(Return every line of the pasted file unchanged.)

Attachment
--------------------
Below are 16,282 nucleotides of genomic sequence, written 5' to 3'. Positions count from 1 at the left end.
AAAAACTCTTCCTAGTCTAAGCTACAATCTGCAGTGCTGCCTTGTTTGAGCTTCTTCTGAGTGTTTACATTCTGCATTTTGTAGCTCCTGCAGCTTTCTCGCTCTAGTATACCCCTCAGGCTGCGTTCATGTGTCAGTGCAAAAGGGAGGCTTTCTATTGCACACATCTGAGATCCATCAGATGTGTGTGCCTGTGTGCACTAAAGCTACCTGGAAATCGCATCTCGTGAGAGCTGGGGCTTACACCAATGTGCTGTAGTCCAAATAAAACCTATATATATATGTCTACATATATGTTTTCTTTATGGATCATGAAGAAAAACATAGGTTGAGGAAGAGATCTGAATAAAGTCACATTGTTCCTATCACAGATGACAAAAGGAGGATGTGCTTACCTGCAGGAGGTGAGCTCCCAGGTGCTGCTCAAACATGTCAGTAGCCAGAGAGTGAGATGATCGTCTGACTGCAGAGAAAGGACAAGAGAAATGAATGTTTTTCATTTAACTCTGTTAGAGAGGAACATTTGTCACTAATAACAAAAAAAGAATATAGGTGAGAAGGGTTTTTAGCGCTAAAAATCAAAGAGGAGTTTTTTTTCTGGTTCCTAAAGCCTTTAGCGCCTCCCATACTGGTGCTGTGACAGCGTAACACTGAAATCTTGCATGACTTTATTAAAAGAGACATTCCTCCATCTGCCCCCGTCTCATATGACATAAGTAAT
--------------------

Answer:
Below are 16,282 nucleotides of genomic sequence, written 5' to 3'. Positions count from 1 at the left end.
AAAAACTCTTCCTAGTCTAAGCTACAATCTGCAGTGCTGCCTTGTTTGAGCTTCTTCTGAGTGTTTACATTCTGCATTTTGTAGCTCCTGCAGCTTTCTCGCTCTAGTATACCCCTCAGGCTGCGTTCATGTGTCAGTGCAAAAGGGAGGCTTTCTATTGCACACATCTGAGATCCATCAGATGTGTGTGCCTGTGTGCACTAAAGCTACCTGGAAATCGCATCTCGTGAGAGCTGGGGCTTACACCAATGTGCTGTAGTCCAAATAAAACCTATATATATATGTCTACATATATGTTTTCTTTATGGATCATGAAGAAAAACATAGGTTGAGGAAGAGATCTGAATAAAGTCACATTGTTCCTATCACAGATGACAAAAGGAGGATGTGCTTACCTGCAGGAGGTGAGCTCCCAGGTGCTGCTCAAACATGTCAGTAGCCAGAGAGTGAGATGATCGTCTGACTGCAGAGAAAGGACAAGAGAAATGAATGTTTTTCATTTAACTCTGTTAGAGAGGAACATTTGTCACTAATAACAAAAAAAGAATATAGGTGAGAAGGGTTTTTAGCGCTAAAAATCAAAGAGGAGTTTTTTTTCTGGTTCCTAAAGCCTTTAGCGCCTCCCATACTGGTGCTGTGACAGCGTAACACTGAAATCTTGCATGACTTTATTAAAAGAGACATTCCTCCATCTGCCCCCGTCTCATATGACATAAGTAAT